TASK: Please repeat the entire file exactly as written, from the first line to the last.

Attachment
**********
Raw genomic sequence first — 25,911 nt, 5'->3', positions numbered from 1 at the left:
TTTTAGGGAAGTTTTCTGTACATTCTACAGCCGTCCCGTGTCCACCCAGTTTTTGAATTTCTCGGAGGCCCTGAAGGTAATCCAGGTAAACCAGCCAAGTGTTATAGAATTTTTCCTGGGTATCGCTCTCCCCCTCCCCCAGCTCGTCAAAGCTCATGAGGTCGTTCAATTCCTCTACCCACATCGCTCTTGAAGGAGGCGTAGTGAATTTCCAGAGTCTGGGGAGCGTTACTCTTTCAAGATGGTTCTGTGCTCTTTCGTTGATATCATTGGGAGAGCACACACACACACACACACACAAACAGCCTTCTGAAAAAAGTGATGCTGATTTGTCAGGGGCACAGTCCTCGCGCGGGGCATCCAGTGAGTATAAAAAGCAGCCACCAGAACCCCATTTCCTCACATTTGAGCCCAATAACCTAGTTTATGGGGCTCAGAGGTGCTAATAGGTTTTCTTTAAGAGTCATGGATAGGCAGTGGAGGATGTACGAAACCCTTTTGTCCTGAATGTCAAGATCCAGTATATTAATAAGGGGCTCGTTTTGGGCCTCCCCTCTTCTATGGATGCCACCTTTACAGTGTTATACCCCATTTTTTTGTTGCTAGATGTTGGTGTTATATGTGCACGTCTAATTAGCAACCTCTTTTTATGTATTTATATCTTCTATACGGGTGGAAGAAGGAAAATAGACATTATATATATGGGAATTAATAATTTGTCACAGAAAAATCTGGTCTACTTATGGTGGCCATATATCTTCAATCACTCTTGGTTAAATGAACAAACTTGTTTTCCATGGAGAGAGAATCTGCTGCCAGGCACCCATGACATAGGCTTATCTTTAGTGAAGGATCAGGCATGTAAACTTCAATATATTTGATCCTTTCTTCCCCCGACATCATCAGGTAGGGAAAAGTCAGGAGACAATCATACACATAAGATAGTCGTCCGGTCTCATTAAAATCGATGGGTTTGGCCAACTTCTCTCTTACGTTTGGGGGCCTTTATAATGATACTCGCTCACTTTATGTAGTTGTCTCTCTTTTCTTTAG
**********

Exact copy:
Raw genomic sequence first — 25,911 nt, 5'->3', positions numbered from 1 at the left:
TTTTAGGGAAGTTTTCTGTACATTCTACAGCCGTCCCGTGTCCACCCAGTTTTTGAATTTCTCGGAGGCCCTGAAGGTAATCCAGGTAAACCAGCCAAGTGTTATAGAATTTTTCCTGGGTATCGCTCTCCCCCTCCCCCAGCTCGTCAAAGCTCATGAGGTCGTTCAATTCCTCTACCCACATCGCTCTTGAAGGAGGCGTAGTGAATTTCCAGAGTCTGGGGAGCGTTACTCTTTCAAGATGGTTCTGTGCTCTTTCGTTGATATCATTGGGAGAGCACACACACACACACACACACAAACAGCCTTCTGAAAAAAGTGATGCTGATTTGTCAGGGGCACAGTCCTCGCGCGGGGCATCCAGTGAGTATAAAAAGCAGCCACCAGAACCCCATTTCCTCACATTTGAGCCCAATAACCTAGTTTATGGGGCTCAGAGGTGCTAATAGGTTTTCTTTAAGAGTCATGGATAGGCAGTGGAGGATGTACGAAACCCTTTTGTCCTGAATGTCAAGATCCAGTATATTAATAAGGGGCTCGTTTTGGGCCTCCCCTCTTCTATGGATGCCACCTTTACAGTGTTATACCCCATTTTTTTGTTGCTAGATGTTGGTGTTATATGTGCACGTCTAATTAGCAACCTCTTTTTATGTATTTATATCTTCTATACGGGTGGAAGAAGGAAAATAGACATTATATATATGGGAATTAATAATTTGTCACAGAAAAATCTGGTCTACTTATGGTGGCCATATATCTTCAATCACTCTTGGTTAAATGAACAAACTTGTTTTCCATGGAGAGAGAATCTGCTGCCAGGCACCCATGACATAGGCTTATCTTTAGTGAAGGATCAGGCATGTAAACTTCAATATATTTGATCCTTTCTTCCCCCGACATCATCAGGTAGGGAAAAGTCAGGAGACAATCATACACATAAGATAGTCGTCCGGTCTCATTAAAATCGATGGGTTTGGCCAACTTCTCTCTTACGTTTGGGGGCCTTTATAATGATACTCGCTCACTTTATGTAGTTGTCTCTCTTTTCTTTAG